And then there's the statement "Just be thankful you're sick now". Really? REALLY! I know that it could be much, much worse than what it is. I know that. And I am thankful that I don't have much else to worry about like raising a family and financial security and all that, but there is no age that's a good time to be sick. Just as an elderly person is struggling with illness, I too am finding it frustrating. My struggles are just different because I am at a different stage in life. And to be completely honest, there are times when I wish I got sick later in life, because I would have at least been able to live a little. Being ill at any age is difficult. Different, but difficult.

Being a young person hindered by fluctuating fatigue and a shopping list of symptoms is hard when career paths establish identity. It's almost impossible to keep your self esteem intact when answering "So, what do you do?" honestly. It's frightening having to figure out who you are and where your place is in the world. The normal stress and pressure of early adulthood is daunting enough without having to deal with invisible illnesses and lack of understanding.

Receiving pressure from doctors who want me to return to either work or study when fatigue hinders my ability to take on too much, is darn difficult- it's frustrating that no matter how hard I try, I cannot get them to understand how this bone crushing fatigue feels, and how hard it is to fight through the brain fog. If I were a pensioner, they wouldn't be fussed in the slightest about what I was or wasn't doing.

Then there's the social stigma, the isolation and the loneliness.. Young people can't grasp the meaning of the term chronic illness. They cannot comprehend that a healthy looking supermodel can actually be sick. There's the lack of support and understanding, too. Young people are not equipped to deal with the fluctuating nature of a chronic illness.

Think it's easier to be sick when you're young? Think again, because it's certainly not. Yes, I have my whole life ahead of me, but I have a very different life to that of a healthy person. I have to find new dreams and I have to accept that no one can tell me when I'm going to get better and gain my life back. I have to come to terms with the fact that my life for now, has come to a grinding halt. I have to accept the uncertainty and the unpredictability. I have to accept that I'm growing up, fast, and that my best laid plans are still completely out of my control.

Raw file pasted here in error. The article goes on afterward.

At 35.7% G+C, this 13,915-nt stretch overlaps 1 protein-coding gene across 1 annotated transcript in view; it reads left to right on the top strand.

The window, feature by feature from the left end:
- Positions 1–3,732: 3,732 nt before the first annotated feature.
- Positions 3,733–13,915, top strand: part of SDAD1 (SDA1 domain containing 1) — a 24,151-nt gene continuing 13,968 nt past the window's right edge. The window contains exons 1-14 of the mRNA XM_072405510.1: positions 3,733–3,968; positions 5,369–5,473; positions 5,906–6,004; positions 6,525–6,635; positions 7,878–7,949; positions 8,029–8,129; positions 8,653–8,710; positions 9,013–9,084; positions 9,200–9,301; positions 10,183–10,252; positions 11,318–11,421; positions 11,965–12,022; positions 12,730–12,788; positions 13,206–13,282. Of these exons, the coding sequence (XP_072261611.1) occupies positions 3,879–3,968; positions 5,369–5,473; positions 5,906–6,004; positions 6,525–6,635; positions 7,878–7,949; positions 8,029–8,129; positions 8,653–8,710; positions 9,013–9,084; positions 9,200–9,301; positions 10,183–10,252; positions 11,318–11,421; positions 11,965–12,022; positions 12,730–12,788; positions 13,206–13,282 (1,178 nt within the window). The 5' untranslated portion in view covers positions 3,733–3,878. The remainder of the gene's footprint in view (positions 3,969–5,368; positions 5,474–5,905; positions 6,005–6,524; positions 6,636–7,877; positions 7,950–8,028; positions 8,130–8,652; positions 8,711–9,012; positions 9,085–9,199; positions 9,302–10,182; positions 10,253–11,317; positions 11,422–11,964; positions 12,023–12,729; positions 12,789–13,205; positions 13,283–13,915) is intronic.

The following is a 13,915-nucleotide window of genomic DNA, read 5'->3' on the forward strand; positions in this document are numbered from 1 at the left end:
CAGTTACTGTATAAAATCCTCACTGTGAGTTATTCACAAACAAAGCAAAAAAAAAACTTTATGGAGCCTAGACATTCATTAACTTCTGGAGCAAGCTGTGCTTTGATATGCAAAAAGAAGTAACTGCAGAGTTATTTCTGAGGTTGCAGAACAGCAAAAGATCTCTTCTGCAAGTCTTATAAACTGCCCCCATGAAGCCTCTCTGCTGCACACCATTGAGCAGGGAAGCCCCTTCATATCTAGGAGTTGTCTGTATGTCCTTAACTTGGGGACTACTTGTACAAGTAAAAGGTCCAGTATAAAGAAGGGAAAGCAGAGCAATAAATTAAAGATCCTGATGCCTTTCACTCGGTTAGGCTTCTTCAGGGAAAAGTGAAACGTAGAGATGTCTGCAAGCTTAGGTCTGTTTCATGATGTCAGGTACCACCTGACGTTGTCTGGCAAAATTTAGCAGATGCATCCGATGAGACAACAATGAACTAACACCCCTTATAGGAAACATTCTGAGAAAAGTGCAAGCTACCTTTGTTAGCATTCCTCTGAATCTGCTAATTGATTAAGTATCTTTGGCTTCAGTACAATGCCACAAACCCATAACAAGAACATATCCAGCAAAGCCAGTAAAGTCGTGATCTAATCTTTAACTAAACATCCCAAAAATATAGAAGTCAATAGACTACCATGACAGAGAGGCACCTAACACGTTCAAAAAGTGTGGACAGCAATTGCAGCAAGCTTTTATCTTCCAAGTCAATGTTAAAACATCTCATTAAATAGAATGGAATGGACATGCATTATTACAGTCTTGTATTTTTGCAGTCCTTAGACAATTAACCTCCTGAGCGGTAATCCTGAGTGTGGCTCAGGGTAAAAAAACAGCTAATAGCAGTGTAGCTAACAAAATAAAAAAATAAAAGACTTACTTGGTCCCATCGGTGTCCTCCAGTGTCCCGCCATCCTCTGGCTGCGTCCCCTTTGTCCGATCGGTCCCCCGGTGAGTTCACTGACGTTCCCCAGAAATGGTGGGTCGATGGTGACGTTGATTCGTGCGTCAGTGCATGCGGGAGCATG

It's not easy.

Essay written by Emily Ruth © ChronicallyCreative.net, 2012.







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9 comments:

Lisa Myers said...

Such a moving, beautiful post, Emily, that really resonated with me! I got sick at age 28--not as young as you, but I've felt many of the same things. Thank you for writing your story!

Miss Chronically Creative said...

Thank you for your lovely comment Lisa. It means so much to know I'm not alone in this. I just checked out your site- such a great resource! I look forward to reading it and sharing it with others. x

Tag said...

Yeah. Exactly.

My friends are having babies. They're getting married. They meet and date people effortlessly and hang out with friends two, three times a week.

Being social once a month is huge for me and even though I hear about great events and clubs, I'm rarely well enough to go.

I'm trying so hard to put my career first because I feel like I need to have some value as a person before I try and meet people. Otherwise I feel like I have nothing to offer. I feel pathetic.

But on the other hand, I'm getting so old. What if I hit 30 and no one wants me? Or there is no one left? When do I decide 'okay, no partner is on the scene, it's time to have those kids before all your eggs are rotten'?

Its so scary being young and sick. You feel like the starting gun has gone off for a race and your shoelaces are tied together.

And every year gets scarier. Not only are my friends all getting married, but their parents are dying. What if I end up sick, single and completely alone? With no family? I only have my mother. Without a carer I'd probably die in a few years. An incident during the night when I can't reach the phone, being forced to drive with a migraine because there is no food, being unable to afford rent and medication.

I know we're supposed to look at the positive, but sometimes it seems like every day just gets worse and worse and there is no going back.

Wow. That was depressing.

Next week I'll be all POWER TO THE PEOPLE again, I'm sure. :P

Tamara Epps said...

I'm so glad you wrote about this Emily as it's exactly how I feel all the time. The worst thing to hear is 'but you're so young' - I don't understand how anyone could think that's a positive thing other than finding it really patronising (even when I know that's not their intent).